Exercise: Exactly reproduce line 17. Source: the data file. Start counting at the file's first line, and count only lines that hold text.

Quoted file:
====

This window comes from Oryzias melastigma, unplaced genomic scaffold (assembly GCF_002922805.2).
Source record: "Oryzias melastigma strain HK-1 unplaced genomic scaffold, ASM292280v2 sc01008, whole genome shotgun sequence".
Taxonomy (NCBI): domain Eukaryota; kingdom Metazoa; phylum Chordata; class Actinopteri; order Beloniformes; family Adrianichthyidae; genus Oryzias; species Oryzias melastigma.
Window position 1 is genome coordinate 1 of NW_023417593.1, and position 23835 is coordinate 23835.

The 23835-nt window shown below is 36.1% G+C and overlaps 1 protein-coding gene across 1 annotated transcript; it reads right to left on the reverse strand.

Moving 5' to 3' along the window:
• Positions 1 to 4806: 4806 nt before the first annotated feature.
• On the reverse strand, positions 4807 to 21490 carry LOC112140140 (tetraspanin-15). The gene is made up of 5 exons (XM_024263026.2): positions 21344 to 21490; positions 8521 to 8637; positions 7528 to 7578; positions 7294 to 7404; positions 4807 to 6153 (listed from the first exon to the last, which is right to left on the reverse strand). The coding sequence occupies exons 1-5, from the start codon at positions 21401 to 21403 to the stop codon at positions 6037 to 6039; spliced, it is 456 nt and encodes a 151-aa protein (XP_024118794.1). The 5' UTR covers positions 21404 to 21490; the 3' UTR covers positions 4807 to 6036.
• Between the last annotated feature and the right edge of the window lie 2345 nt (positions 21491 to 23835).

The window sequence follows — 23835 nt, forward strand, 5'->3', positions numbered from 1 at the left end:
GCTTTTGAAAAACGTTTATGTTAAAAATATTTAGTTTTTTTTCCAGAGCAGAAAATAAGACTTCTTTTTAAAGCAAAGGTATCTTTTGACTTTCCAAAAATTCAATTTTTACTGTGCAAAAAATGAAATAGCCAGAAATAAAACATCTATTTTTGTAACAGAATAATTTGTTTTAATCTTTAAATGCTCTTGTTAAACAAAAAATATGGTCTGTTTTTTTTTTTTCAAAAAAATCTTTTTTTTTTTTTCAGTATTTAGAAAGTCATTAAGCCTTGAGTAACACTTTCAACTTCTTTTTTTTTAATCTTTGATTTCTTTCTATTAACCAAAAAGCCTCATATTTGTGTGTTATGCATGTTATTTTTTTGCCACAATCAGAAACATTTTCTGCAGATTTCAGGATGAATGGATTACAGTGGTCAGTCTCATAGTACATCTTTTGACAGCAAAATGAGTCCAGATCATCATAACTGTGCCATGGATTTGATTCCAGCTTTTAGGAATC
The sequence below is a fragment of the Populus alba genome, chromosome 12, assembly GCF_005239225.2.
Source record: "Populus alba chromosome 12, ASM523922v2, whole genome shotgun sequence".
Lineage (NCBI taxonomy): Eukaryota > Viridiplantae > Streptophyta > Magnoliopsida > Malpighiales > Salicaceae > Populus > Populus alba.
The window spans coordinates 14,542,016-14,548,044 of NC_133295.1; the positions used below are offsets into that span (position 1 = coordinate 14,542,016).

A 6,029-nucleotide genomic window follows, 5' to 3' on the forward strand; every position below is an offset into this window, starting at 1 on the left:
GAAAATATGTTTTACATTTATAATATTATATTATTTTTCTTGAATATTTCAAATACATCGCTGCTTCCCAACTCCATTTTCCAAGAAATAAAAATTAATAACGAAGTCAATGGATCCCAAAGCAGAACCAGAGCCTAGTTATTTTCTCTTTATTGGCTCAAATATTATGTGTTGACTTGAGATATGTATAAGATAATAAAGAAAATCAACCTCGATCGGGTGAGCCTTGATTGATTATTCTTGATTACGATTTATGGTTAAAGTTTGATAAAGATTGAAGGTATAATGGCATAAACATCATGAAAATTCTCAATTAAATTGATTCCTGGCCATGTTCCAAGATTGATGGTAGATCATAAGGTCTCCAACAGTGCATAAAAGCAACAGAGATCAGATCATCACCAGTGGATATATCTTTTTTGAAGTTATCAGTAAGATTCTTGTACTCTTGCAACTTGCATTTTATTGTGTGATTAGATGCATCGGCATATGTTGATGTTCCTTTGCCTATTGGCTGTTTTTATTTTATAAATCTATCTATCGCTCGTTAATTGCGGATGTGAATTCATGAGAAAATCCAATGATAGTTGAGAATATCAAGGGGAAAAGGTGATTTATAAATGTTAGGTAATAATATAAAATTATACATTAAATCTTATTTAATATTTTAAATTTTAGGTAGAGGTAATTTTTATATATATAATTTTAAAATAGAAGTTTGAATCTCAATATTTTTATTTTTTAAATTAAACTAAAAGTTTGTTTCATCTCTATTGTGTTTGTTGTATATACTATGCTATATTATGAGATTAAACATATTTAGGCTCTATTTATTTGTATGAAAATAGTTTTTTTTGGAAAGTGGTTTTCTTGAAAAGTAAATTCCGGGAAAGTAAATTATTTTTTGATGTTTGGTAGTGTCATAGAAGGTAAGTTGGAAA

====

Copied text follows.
GAAAATATGTTTTACATTTATAATATTATATTATTTTTCTTGAATATTTCAAATACATCGCTGCTTCCCAACTCCATTTTCCAAGAAATAAAAATTAATAACGAAGTCAATGGATCCCAAAGCAGAACCAGAGCCTAGTTATTTTCTCTTTATTGGCTCAAATATTATGTGTTGACTTGAGATATGTATAAGATAATAAAGAAAATCAACCTCGATCGGGTGAGCCTTGATTGATTATTCTTGATTACGATTTATGGTTAAAGTTTGATAAAGATTGAAGGTATAATGGCATAAACATCATGAAAATTCTCAATTAAATTGATTCCTGGCCATGTTCCAAGATTGATGGTAGATCATAAGGTCTCCAACAGTGCATAAAAGCAACAGAGATCAGATCATCACCAGTGGATATATCTTTTTTGAAGTTATCAGTAAGATTCTTGTACTCTTGCAACTTGCATTTTATTGTGTGATTAGATGCATCGGCATATGTTGATGTTCCTTTGCCTATTGGCTGTTTTTATTTTATAAATCTATCTATCGCTCGTTAATTGCGGATGTGAATTCATGAGAAAATCCAATGATAGTTGAGAATATCAAGGGGAAAAGGTGATTTATAAATGTTAGGTAATAATATAAAATTATACATTAAATCTTATTTAATATTTTAAATTTTAGGTAGAGGTAATTTTTATATATATAATTTTAAAATAGAAGTTTGAATCTCAATATTTTTATTTTTTAAATTAAACTAAAAGTTTGTTTCATCTCTATTGTGTTTGTTGTATATACTATGCTATATTATGAGATTAAACATATTTAGGCTCTATTTATTTGTATGAAAATAGTTTTTTTTGGAAAGTGGTTTTCTTGAAAAGTAAATTCCGGGAAAGTAAATTATTTTTTGATGTTTGGTAGTGTCATAGAAGGTAAGTTGGAAA